These online tools enhance your financial knowledge – and it’s free

In addition to helping clients manage their finances, some financial advisors aim to achieve higher goals. They educate consumers – people they will never meet – about personal finance.

These advisors have created free resources that enable individual investors to make wise financial decisions. Such resources can also enhance consultants’ marketing and brand identity – enabling them to reach a much wider audience than their client base. Some of these online tools have legions of fans.

Consider the year-end capital gains distributions planned by mutual funds. Many investors know that their funds distribute net capital gains realized in November or December, but they may still struggle to manage their tax bill if they keep the fund in a taxable account.

Mark Wilson, a certified financial planner in Irvine, California, has created a website [] in 2014 that tracks year-end fund distribution announcements. Consumers can check the distributions of the 15 largest mutual fund companies at no cost. (Separately, it offers Advisors a paid service that provides distribution data for about 250 mutual fund companies, and a top-tier option with more frequent and detailed updates on specific mutual funds.)

“It was an idea on my mind 10 years before I started,” Wilson said. Consultant since 1997, he maintained his practice full time while launching the site. The dividend season is limited to the last few months of the year, so it works extra time to track and compile data.

Wilson’s website helps consumers time their mutual fund purchases (to avoid buying a fund that plans to pay a huge payout that will lead to a hefty tax bill). Other consultants offer resources that meet broader needs and seek to raise the level of the public’s financial literacy.

Stacy Francis, a certified financial planner in New York City, entered the field in 2002 in part because she saw firsthand how women who lack financial education can suffer. “My grandmother stayed in an abusive marriage because she did not have the skills to deal effectively with money,” Francis said.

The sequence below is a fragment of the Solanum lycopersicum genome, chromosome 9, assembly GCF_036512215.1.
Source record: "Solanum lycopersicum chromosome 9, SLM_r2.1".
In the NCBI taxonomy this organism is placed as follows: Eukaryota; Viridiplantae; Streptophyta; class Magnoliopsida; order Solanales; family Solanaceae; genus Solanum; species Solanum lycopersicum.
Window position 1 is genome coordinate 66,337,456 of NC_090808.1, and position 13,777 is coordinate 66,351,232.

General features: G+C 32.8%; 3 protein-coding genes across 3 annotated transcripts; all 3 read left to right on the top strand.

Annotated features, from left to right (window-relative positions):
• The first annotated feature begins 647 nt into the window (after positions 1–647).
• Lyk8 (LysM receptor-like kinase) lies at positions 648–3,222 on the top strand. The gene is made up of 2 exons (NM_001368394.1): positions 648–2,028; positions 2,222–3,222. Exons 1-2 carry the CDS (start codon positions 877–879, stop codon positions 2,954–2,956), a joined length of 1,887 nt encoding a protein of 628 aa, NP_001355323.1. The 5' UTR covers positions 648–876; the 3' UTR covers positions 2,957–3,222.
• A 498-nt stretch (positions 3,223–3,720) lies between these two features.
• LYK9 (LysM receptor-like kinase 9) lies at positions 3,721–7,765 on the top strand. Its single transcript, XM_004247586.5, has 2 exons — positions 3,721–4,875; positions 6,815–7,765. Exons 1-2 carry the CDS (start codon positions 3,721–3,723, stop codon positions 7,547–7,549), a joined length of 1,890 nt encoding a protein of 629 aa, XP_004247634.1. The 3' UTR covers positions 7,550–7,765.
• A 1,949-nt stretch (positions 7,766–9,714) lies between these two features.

Francis set up a non-profit organization, Savvy Ladies, nearly 20 years ago. Its mission: to provide education and financial resources for women. Site [] It receives about 3000 visitors per month. In addition, the group offers a free helpline for women who have financial questions to speak with a financial expert.

“The helpline has expanded over time and we now have 119 volunteers providing advice to women,” said Jodi Herbst, group executive director. “We help over 150 women every month to connect with them [a financial expert] For a one-hour free consultation.

Through their side endeavors, some advisors are reaching more consumers. Josh Bannerman, a certified financial planner based in Dallas, launched a podcast in 2012 with a longtime colleague. He has scored 1,200 “Stacking Benjamins” episodes over the past decade on topics including retirement planning, home buying, and investing.

While podcasts are popular, Bannerman says the prevailing lack of financial literacy in the United States is a societal problem. “This is still not enough [listeners] Depending on how many people out there can become more financially literate,” he said. “As planners, we have an obligation to help as many people as possible.”

more: You might insist that the investment advisor has years of experience, but be open to mid-career newcomers with non-financial backgrounds.

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